Optimizing Throughput in a Fetal Cell Magnetophoretic Separator
Flood, Zachary; Jasty, Naveen; Jiang, Chiyu; Park, Jino
Magnetophoretic separation is a non-invasive method under development for the sampling of nucleated fetal red blood cells (NRBCs). By inducing a magnetic field gradient symmetrically about a microfluidic separatory channel, blood cells may be separated based on their inherent magnetic properties . Diamagnetic red blood cells (RBCs) are magnetically attracted into lateral side channels, while others cells, e.g. white blood cells (WBCs), are paramagnetic and repelled into the center waste channel. We aimed to model the first phase of a complete lab-on-chip device for the separation of RBCs from maternal circulation in order to isolate NRBCs for fetal diagnostics. Simulation results from COMSOL implementation revealed that seven out of ten RBCs successfully traveled to the intended lateral channels while three out of ten traveled through the center channel. All ten WBCs ended up in the center channel as intended. The three RBCs were collected in the middle channel due to their starting position. At the center of the channel before the fork, the magnetophoretic force was very weak and close to zero because magnets from both sides of the channel apply a force on those cells. In order to improve the efficiency of the magnetophoretic separator, the geometry of the channel was changed. An initial bifurcation was implemented that caused unilateral application of the magnetophoretic force before the main channel re-converged. By doing so, the initial force balance was broken and separation effi ciency was improved from 70% to 90%. Additionally, in order to improve device throughput the inlet velocity was subject to optimization. Using an objective function penalizing loss of RBCs and WBC contamination, an optimum inlet velocity of 0:875 mm x s-1 was determined. These actions constituted steps in solving the speed and accuracy constraints that have prevented successful commercialization of such a device. In doing so, model validation provided the basis for future manufacturing and testing and satisfied our motivation in developing safer fetal diagnostics.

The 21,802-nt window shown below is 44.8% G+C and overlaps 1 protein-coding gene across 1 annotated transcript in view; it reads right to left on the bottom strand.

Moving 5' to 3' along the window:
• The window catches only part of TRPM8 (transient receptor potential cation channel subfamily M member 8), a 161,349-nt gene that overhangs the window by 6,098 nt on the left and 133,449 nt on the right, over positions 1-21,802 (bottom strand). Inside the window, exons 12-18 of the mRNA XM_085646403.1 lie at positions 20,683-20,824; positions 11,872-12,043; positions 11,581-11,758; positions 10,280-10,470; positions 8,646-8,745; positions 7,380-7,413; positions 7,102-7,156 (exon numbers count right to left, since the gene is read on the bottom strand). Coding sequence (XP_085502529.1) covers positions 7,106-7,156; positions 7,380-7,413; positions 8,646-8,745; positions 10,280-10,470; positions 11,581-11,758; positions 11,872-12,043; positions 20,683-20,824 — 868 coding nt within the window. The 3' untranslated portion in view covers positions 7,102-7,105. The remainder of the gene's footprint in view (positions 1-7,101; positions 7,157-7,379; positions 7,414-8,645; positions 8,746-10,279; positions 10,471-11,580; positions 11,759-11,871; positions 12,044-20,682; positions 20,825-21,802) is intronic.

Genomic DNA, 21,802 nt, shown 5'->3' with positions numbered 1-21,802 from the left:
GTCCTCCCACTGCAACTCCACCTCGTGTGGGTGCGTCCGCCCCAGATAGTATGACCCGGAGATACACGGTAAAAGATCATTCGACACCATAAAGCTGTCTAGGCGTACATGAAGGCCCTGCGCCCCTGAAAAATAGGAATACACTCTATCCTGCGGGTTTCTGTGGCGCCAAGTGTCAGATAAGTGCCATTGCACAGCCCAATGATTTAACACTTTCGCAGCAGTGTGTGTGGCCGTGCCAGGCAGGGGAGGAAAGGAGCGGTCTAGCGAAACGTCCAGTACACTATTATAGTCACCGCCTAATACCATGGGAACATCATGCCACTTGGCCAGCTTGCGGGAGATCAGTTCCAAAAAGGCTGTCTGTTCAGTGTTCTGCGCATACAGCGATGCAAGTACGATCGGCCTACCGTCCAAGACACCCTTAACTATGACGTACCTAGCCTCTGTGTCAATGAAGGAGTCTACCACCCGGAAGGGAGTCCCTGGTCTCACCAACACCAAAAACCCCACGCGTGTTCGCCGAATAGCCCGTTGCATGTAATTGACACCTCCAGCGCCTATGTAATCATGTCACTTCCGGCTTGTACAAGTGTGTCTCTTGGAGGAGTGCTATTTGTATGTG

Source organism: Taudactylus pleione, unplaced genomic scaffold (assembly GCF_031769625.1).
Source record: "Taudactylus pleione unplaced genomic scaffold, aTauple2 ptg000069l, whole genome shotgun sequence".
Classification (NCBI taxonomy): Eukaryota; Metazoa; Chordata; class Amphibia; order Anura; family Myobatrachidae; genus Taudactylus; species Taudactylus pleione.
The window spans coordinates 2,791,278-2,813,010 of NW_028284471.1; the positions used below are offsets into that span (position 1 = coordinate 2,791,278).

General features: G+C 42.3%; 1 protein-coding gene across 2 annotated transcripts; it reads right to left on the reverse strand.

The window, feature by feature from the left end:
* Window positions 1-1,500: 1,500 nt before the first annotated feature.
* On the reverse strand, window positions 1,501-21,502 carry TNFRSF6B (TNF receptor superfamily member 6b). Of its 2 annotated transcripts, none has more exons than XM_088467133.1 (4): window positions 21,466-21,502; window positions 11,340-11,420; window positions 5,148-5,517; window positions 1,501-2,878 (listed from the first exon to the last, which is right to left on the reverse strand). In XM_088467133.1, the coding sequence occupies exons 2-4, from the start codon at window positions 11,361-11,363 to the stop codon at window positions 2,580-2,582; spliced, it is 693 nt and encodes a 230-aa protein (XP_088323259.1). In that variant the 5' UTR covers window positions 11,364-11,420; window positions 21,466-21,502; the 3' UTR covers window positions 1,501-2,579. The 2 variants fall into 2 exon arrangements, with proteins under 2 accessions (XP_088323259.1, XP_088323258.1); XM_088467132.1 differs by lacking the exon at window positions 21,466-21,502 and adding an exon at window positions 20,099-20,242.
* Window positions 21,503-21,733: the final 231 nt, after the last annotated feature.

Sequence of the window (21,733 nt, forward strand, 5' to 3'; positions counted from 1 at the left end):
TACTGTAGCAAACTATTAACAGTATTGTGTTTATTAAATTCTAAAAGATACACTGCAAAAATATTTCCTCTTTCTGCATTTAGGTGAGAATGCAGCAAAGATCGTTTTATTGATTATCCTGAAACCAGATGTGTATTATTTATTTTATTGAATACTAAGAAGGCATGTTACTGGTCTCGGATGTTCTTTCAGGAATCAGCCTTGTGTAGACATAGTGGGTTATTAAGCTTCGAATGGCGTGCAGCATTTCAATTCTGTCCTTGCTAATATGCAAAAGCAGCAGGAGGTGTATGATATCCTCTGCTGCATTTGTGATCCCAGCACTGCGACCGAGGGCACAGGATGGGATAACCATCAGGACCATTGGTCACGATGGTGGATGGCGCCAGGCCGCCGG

Computer-Aided Engineering; Biomedical Processes
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